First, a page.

By John Belizaire, CEO
Amidst all the turmoil caused by FTX’s decline and apparent betrayal of trust in the cryptoverse there is something we are forgetting. Bitcoin is not crypto.
Every 10 minutes of the news cycle, a new block is securely added to the global Bitcoin blockchain. The protocol continues its mission to become the world’s best digital commodity, backed by energy, where trust is irrelevant. It’s also been quietly catalyzing the future of renewable energy by solving its biggest problem – waste.
Bitcoin is not Crypto. At least not the version of crypto FTX was built on.
The recent Bitcoin Magazine opinion piece by Tim Niemeyer sums it up from my perspective. In it he states, “The overwhelming problem with the cryptocurrency sphere (defined here as everything other than Bitcoin) is that it’s still largely based on an expectation of trust. Whether it’s FTX, Celsius, LUNA or the countless other scams and Ponzis that are sewn into the fabric of the cryptocurrency industry, it’s clear that having centralized entities controlling your value requires you trust the fallible seamstresses and their incentives.”
Bitcoin does not rely on trust. There is Bitcoin (big B) – the protocol – and bitcoin (little b) – the digital asset. And, bitcoin is kept secure using its Proof-of-Work protocol. The energy used by the protocol gives proof that a participant earned the right to add a new block to the blockchain (and earn a reward). This system is highly secure, decentralized, and trustless. In my view, bitcoin is the source of freedom for hundreds of millions of people around the world, especially in places where there is a lack of trust in, or a lack of access to, centralized financial systems. In this case, bitcoin provides the ultimate security and flexibility. Bitcoin (big B), meanwhile, is giving way to many new technologies and use cases benefiting the global economy. Bitcoin is a technology exceeding its original prospect as a digital asset.
Bitcoin’s energy use is a feature, not a bug. While Bitcoin is energy-intensive, its energy usage does not equate to carbon emissions. Critics believe the whole endeavor is a waste of power, but compared to traditional banking’s energy use, Bitcoin’s is significantly smaller. A report from Cointelegraph estimates that the global banking sector uses 56 times more energy than the Bitcoin network and faces (sometimes successful) cyberattacks daily while the Bitcoin protocol protects over $300 billion in one of the most secure methods known to date. This security is possible due to the energy expended by participants on the network ensuring the transactions on the network are tamper-proof.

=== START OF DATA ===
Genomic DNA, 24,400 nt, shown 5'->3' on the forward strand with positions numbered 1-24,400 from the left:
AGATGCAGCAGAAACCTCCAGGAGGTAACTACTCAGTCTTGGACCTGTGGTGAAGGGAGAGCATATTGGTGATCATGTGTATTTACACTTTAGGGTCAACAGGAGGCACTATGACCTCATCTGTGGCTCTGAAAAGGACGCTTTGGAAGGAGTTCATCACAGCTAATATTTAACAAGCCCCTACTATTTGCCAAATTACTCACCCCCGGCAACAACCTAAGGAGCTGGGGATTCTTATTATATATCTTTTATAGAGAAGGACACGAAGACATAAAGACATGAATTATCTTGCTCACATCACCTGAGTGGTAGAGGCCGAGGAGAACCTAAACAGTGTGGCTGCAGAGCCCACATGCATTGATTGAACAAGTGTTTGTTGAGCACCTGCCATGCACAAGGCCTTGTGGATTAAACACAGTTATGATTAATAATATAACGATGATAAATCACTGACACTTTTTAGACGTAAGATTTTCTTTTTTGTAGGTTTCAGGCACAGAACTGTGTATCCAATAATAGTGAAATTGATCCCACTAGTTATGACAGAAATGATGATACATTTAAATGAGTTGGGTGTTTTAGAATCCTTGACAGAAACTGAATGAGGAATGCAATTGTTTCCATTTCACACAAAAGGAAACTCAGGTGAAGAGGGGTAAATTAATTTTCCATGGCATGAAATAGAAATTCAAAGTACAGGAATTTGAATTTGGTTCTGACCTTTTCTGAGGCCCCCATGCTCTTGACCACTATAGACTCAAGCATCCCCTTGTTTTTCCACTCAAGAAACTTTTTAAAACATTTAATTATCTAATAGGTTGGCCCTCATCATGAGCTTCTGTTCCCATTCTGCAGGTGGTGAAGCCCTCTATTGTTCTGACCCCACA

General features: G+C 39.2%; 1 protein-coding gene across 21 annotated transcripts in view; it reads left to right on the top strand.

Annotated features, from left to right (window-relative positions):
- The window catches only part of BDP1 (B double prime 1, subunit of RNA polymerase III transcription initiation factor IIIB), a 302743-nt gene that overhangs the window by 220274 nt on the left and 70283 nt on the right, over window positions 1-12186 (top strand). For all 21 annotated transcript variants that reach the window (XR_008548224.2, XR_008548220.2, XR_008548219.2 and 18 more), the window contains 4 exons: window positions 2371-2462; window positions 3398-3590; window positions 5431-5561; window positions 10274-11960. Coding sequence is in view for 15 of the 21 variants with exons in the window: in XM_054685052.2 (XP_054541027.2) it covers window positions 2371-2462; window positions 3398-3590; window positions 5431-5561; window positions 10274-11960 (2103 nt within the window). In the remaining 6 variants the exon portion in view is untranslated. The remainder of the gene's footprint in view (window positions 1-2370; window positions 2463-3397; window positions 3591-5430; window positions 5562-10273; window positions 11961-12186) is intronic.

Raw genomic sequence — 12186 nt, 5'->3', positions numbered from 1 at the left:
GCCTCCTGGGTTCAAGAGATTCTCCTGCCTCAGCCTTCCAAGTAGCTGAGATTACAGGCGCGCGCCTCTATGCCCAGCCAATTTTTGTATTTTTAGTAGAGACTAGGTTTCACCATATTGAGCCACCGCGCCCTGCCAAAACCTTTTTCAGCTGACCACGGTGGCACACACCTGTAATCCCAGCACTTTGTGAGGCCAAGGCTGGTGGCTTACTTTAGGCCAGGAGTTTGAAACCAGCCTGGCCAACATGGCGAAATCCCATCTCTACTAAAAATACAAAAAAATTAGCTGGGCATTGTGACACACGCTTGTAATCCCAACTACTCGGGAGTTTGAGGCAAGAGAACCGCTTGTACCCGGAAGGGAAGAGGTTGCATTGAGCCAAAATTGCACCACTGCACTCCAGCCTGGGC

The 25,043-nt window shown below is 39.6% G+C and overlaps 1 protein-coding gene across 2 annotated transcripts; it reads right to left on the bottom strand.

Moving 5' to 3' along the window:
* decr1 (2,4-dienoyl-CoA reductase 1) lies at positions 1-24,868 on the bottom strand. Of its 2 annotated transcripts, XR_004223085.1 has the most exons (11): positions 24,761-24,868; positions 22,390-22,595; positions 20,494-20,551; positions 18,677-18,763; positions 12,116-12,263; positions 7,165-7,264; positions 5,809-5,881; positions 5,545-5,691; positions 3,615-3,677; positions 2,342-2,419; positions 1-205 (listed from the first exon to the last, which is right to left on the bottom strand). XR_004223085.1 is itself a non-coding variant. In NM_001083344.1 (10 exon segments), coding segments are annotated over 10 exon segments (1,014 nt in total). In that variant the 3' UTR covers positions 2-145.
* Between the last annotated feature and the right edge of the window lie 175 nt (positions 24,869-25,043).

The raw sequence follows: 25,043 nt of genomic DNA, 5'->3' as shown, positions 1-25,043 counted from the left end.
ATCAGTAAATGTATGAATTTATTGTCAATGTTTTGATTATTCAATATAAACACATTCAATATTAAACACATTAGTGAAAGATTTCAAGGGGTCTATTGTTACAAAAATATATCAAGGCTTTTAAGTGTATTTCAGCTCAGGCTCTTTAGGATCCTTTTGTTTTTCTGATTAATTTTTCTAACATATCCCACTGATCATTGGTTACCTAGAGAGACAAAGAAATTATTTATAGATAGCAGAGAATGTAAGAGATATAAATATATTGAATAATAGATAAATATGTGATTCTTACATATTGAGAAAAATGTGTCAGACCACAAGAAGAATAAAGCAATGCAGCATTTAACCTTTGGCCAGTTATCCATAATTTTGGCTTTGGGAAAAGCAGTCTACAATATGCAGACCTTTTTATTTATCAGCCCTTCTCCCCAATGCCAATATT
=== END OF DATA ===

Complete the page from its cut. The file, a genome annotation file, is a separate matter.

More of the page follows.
Bitcoin can serve as both a catalyst for economic revolution and as a driver of renewable energy growth. But partisan policy restrictions, including proposals that lump Bitcoin in with the rest of crypto, will hamper innovation and our ability to reach our emission reduction goals. I testified to this in a Congressional hearing called “Cleaning Up Crypto: The Energy Impacts of Blockchains.” Bitcoin mining doesn’t have to be a drain on energy resources. If done right, the process can help stabilize the energy grid. The transition to renewable energy introduces a new set of variables into the grid. Due to the intermittent nature of renewables, renewable power producers sometimes produce less energy than there is demand for, and sometimes produce more. When supply exceeds demand, many of these power producers are forced to curtail production at the risk of overloading a fragile grid.
Up to 30% of the power generated by solar and wind farms can go to waste thanks to the energy that can’t be sold back to the grid.
As more clean energy projects come online, curtailment, a massive concern for individual developers, becomes an increasingly pervasive problem. We see computing like Bitcoin mining as part of the solution to this problem.
An important feature of Bitcoin mining is that it can be paused. This feature lends itself to the intermittency of renewables, allowing us to introduce a new type of load to the grid — a flexible one. A flexible load can help increase grid resilience by absorbing excess energy from renewable producers that generate more power than the grid can handle.
With a flexible load like Bitcoin mining, power plants can avoid the costly issue of excess energy that must be curtailed. Computing is an immediately deployable solution that can allow renewables to scale quickly, driving economic growth in struggling rural areas and catalyzing renewable energy as a global superpower.
I frequently talk to clean power producers, and I’m not the first Bitcoin miner they’ve spoken with. That tells me that energy developers are beginning to view this form of computing as a path to Additionality—a catalyst for building a clean power plant that otherwise would not get built.
Indeed, many states and their utilities are starting to understand the benefits of having flexible load customers. A more elastic demand side is imperative to grid modernization.
Regulation, if done right, can aid in the process of making Bitcoin green across the board. Cleaning up the crypto industry is necessary and laudable. Soluna sees Bitcoin as the most mature, secure, and adopted digital currency. It’s so much more than crypto. Bitcoin can mitigate climate change by incentivizing the growth of renewables.